Using the Matlab Simbiology toolkit (Mathworks, Inc.), we fitted the 0.2 and 0.4 mg/kg time- series data separately. Both datasets were best fitted to a two-compartment model with enzymatic clearance, consistent with Michaelis-Menten kinetics (Figure 2). This comports with the well-established rapid metabolism of DMT by monoamine oxidase (MAO) A (Barker et al., 1980; Sitaram et al., 1987; Riba et al., 2015). Table 2 shows the population parameter estimates obtained.

    Figure 2. Fitting of two-compartment model with enzymatic clearance to blood sample data. (A) 0.4 mg/kg bolus; (B) 0.2 mg/kg bolus.
    View attachment 51237

    Table 2. Fitted pharmacokinetic parameters for 2-compartment model with enzymatic clearance.
    View attachment 51238

    These parameter estimates are for an “average” individual (i.e., obtained from the mean plasma concentration across the nine subjects at each time point), although the dose-concentration response varied considerably among subjects. The mean coefficients of variation in plasma DMT concentration, between 2 and 30 min post-infusion, across the 0.2 and 0.4 mg/kg groups were 83 and 58%, respectively. There was also variation in the estimated parameters depending on the dose. Since 0.4 mg/kg was the most reliable dose for inducing the fully psychedelic DMT experience, we sought an infusion model that reaches and maintains the effect site concentrations observed with this dose. Therefore, the 0.4 mg/kg parameter set was chosen for development of the infusion model. However, comparable results were obtained using the alternative parameter set.

    Having established the model parameters, we then sought to extend the model to include the effect site (brain) concentration. The model was simulated using an infusion protocol employed in the original study (i.e., 0.4 mg/kg infusion over 30 s). While subjects were unable to communicate during the peak DMT effects, a number of observations indicated that these peak effects in each subject occurred at approximately 3 min from the beginning of the infusion. First, the lower doses of drug (0.05 and 0.1 mg/kg) were not incapacitating, and provided the opportunity for volunteers to describe the onset, peak, and dissipation of drug effects in a running commentary narrative as they were occurring. With these lower doses, effects peaked at approximately 3 min, began dissipating quickly, and were resolved by 15–20 min. That the time course of peak DMT blood levels is identical across the spectrum of doses suggests that the correspondence between the time course of peak DMT effects and peak plasma levels at higher incapacitating doses also holds true. Acute autonomic responses to DMT also reached their highest levels between 2 and 5 min from the end of the infusion, usually at the former time point. These included pupil diameter, heart rate, and mean arterial blood pressure.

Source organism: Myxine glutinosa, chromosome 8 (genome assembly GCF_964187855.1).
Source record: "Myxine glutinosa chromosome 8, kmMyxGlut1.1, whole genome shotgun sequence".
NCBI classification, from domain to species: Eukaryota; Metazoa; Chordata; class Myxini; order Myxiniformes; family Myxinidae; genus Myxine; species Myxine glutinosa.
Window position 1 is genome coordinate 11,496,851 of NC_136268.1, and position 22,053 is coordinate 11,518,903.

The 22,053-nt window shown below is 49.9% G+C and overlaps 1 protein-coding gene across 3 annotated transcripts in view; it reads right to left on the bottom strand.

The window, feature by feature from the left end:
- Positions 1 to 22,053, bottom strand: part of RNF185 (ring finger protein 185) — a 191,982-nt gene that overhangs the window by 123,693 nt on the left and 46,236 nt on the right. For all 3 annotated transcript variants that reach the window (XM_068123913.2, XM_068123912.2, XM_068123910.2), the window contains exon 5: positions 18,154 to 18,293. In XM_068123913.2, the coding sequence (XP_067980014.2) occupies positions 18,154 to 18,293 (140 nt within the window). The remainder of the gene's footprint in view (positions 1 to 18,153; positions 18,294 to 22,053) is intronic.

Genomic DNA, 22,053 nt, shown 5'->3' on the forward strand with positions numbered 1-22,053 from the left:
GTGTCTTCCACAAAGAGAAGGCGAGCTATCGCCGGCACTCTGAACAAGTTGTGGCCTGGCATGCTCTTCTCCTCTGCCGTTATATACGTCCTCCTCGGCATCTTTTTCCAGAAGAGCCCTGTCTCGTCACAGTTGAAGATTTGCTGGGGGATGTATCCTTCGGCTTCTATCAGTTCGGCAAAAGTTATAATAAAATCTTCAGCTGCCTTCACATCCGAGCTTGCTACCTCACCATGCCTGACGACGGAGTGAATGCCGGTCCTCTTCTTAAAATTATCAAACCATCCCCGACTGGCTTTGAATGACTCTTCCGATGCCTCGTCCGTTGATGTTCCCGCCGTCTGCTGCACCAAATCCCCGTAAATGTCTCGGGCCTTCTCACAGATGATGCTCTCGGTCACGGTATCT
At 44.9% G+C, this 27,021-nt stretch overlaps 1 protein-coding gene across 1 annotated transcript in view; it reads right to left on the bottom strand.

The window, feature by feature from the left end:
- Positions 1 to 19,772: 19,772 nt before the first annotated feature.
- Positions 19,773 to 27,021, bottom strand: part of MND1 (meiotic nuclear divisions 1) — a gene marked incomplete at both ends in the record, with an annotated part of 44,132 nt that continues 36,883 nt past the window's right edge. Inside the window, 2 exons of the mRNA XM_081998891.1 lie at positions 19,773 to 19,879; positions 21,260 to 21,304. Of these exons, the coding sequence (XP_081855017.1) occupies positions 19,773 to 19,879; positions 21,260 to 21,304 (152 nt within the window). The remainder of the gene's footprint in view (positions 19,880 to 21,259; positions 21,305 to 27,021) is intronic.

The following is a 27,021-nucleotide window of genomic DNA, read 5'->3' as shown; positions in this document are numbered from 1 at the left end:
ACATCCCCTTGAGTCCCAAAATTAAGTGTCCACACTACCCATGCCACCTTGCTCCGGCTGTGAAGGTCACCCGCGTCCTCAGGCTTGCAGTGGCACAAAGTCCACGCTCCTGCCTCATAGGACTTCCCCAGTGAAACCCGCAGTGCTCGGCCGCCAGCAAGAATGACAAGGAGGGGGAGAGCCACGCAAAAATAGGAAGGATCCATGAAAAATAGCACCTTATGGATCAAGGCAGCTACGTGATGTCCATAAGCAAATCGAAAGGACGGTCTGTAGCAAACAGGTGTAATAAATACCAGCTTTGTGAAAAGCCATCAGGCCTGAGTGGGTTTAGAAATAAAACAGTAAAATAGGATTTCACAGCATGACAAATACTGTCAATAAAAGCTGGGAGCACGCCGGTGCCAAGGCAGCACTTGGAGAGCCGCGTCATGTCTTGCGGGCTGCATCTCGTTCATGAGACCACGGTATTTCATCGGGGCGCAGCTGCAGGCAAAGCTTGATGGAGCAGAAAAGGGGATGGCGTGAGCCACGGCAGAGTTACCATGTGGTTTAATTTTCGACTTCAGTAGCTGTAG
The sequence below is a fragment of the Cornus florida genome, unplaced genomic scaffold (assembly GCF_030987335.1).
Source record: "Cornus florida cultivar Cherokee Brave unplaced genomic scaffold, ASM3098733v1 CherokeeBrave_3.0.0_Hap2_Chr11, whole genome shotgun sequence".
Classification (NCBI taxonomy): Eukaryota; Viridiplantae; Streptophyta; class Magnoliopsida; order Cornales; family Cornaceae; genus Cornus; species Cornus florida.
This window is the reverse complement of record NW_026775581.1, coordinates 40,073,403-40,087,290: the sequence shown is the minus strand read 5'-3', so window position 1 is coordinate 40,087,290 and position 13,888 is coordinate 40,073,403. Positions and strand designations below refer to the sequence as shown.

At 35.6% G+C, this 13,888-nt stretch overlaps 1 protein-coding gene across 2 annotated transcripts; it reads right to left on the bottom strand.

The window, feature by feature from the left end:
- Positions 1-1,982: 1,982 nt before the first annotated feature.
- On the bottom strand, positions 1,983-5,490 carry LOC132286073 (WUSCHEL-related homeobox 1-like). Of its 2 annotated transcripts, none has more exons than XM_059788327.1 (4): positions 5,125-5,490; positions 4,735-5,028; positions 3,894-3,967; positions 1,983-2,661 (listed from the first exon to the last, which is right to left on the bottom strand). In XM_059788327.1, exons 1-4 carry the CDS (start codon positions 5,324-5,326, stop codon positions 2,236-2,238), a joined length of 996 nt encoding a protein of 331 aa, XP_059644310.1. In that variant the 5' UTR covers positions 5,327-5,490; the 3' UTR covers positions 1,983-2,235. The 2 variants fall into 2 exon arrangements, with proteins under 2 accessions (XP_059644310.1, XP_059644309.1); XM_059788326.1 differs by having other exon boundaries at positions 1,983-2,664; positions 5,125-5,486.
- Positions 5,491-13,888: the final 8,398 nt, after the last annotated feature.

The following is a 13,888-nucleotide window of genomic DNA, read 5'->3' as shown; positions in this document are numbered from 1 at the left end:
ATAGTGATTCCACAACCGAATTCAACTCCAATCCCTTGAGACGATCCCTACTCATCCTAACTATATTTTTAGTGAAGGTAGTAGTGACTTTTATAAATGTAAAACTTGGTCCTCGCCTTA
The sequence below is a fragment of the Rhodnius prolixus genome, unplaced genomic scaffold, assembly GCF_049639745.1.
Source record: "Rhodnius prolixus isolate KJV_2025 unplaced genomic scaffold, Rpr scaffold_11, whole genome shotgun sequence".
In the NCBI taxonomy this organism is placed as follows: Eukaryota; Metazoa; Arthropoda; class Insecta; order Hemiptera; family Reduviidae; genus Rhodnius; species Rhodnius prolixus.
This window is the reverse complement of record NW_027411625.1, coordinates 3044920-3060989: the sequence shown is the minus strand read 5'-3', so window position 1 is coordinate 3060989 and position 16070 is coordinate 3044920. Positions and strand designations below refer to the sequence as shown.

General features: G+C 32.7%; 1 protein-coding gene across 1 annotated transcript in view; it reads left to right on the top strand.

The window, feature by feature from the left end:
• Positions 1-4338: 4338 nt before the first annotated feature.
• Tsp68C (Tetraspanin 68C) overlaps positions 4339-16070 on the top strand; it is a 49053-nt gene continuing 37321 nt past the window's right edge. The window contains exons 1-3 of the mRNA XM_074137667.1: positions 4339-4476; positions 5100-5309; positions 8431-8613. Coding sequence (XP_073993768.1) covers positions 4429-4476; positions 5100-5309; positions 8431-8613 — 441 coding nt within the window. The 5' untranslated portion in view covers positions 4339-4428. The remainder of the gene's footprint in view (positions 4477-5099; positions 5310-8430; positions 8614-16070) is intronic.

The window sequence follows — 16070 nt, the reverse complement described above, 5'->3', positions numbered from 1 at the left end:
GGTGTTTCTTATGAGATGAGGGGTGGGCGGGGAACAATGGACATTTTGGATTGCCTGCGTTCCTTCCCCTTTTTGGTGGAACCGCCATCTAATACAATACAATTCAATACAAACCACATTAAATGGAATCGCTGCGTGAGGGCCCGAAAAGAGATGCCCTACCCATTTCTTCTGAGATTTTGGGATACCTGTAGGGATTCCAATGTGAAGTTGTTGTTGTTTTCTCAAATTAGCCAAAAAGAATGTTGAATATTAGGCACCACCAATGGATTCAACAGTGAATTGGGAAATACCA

At the peak effect time, the drug concentration in the central compartment is equal to the concentration at the effect site. This makes it straightforward to model the effect site concentration using the first-order rate equations:


    where R1E is the rate of transfer of the drug from the central compartment to the effect site and RE0 is the elimination rate from the effect site, controlled by the rate constants k1e and ke0, respectively. The parameters were tuned such that the peak effect site concentration was reached at ~3 min. The resulting simulation is plotted in Figure 3 and seems to fit the observations well.

    Figure 3. Simulated time course of DMT brain concentration following a 0.4 mg/kg bolus.
    View attachment 51239

    Typically, the subject would appear to transition into full dissociation from the external world toward the end of the 15 s saline flush following the 30 s DMT infusion. This suggests that “breakthrough” into the DMT space occurs when the effect site concentration reaches ~60 ng/ml. The subject then remains in the “space” for the next 6–7 min, with the peak effect occurring at 3 min, when the effect site concentration is just over 100 ng/ml.

    Clinical observation of the subjects appears to match this time course, with their maximum level of absorption in the subjective experience occurring at 4–5 min, likely as the initial rush and disorientation began to subside. For example, subjects demonstrated seemingly involuntary deep rhythmic breathing, the mouth being open in a passive regressed manner, and REM-like eye movements behind closed lids. Conversely, subjects appeared to be less under the influence of a high dose of DMT as early as 5 min; e.g., moving their fingers, licking their lips or yawning, taking a deep sighing breath, and stretching their feet, suggesting that the acute drug effect was beginning to lighten. Tellingly, almost every volunteer did not remember the 2 min blood pressure measurement, whereas almost all remembered the 5 min measurement, which is when our model suggests the effect site concentration was again approaching ~60 ng/ml, when exit from the full DMT intoxication occurs.